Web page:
You would think it would be simple for word processors to use the same type of technology to improve their accuracy, but I suppose that would involve capturing data from their users and then making the connections between common mistakes and the accurate spelling.

I thought that is what spell check was supposed to do, but instead I think it just matches the misspelling with words that are somewhat close to what you’ve typed. And Google obviously goes beyond that to associate common mistakes with actual words.

Although I think adding user-mistakes to Word would work, I won’t hold my breath. Privacy advocates would say that a word processor that does something like that is overreaching, even though Google does it and a lot more.

So I’ve come up with my own solution to my spelling problem. I’ve purchased a huge dictionary, and every time I don’t know how to spell a word, I’m going to look it up, just like my friend in college did. That book will be an albatross around my neck until I become a proficient speller. Then I won’t care how accurate the spell-check software is, because I’ll be better.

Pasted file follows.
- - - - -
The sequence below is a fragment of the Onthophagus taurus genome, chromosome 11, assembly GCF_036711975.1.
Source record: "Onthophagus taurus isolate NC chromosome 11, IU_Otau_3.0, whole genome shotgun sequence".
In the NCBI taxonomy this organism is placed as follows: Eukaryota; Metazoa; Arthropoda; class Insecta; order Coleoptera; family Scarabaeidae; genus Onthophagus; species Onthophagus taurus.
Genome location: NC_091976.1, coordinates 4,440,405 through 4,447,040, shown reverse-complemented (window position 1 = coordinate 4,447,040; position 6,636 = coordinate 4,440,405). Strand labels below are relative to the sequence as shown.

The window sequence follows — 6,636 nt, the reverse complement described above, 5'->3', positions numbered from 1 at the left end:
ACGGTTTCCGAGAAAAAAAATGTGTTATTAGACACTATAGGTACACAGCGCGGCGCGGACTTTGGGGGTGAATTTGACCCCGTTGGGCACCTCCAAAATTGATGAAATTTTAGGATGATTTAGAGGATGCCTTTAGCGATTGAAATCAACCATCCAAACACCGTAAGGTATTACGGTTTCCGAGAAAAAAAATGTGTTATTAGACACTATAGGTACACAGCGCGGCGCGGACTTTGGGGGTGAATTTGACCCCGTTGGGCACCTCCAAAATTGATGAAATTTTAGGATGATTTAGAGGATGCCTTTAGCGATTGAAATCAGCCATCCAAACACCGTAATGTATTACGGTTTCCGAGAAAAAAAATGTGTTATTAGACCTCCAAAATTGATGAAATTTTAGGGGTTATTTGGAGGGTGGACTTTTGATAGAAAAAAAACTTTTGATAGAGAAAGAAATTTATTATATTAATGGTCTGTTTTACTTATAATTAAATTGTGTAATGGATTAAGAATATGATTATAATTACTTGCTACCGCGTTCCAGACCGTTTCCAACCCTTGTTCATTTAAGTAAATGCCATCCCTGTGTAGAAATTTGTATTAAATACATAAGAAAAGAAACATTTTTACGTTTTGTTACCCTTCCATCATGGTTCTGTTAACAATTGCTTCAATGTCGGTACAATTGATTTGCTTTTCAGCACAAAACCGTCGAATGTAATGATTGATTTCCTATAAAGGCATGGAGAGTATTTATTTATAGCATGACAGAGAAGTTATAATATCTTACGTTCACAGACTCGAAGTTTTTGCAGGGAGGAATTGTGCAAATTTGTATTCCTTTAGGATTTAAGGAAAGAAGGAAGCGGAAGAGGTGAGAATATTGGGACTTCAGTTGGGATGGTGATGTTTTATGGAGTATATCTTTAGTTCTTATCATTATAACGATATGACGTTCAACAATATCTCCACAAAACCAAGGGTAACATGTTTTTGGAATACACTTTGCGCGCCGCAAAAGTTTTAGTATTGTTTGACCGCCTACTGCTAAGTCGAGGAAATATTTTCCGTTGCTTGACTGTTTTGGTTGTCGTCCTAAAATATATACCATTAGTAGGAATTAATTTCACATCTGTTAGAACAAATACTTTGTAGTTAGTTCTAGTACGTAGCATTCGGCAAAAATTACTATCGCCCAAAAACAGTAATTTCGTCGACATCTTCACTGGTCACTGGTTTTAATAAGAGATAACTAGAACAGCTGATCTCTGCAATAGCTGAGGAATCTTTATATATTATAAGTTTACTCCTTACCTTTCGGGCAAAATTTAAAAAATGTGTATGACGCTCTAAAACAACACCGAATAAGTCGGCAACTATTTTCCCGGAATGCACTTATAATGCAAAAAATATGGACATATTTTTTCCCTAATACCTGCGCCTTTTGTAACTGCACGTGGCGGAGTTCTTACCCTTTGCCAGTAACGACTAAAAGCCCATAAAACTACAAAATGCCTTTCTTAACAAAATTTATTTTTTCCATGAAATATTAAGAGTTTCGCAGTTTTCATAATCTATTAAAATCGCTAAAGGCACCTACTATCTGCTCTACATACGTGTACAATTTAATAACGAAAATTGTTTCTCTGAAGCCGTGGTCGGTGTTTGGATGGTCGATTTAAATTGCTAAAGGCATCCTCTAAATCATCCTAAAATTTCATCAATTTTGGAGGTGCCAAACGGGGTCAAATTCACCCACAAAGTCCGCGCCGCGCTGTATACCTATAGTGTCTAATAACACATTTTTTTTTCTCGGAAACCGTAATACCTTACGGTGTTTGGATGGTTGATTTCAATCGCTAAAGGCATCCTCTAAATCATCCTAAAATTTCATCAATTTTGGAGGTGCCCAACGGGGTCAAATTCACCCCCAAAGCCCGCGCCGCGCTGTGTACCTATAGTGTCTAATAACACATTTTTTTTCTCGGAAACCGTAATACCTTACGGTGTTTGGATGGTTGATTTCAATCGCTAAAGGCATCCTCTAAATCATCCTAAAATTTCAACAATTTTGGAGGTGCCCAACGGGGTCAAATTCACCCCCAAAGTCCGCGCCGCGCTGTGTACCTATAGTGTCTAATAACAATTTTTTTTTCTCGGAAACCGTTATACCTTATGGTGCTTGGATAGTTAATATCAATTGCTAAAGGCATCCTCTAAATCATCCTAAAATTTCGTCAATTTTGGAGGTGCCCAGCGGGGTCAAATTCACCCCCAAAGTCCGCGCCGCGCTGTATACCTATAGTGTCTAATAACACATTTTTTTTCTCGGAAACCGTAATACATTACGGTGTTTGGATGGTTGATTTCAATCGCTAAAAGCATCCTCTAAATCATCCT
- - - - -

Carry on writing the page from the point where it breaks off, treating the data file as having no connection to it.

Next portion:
Reader Comments

Thu, Jul 31, 2014 jimmy dell

I have had the same problem as the author with spelling my entire life, which has now reached 70 years. In the past I've used MS-Word based tools and encountered the same problems. The MS spell-check and suggestions are at times ridiculous, time consuming and frustrating. Enter Google Docs and their excellent spell check about 3 years ago. Contrary to the author's experience I've found that Google has made me a better speller, still not great, but better. If you take the time to notice that the checker has again caught the same word you take the time to find your error. I recently tried using MS-Word which brought me to this posts title. Google should offer to help Microsoft, I sense a deal here.

Mon, Dec 16, 2013 Saru Dono

I have recently found that Google has an error every time with past tense, present tense, and future tense. I typed in "When did James Monroe's parents die?" and it corrected it to "When did James Monroe's parents died?" This has happened to me many times on various occasions, and I do think that grammar (other than spelling) is Word's better side.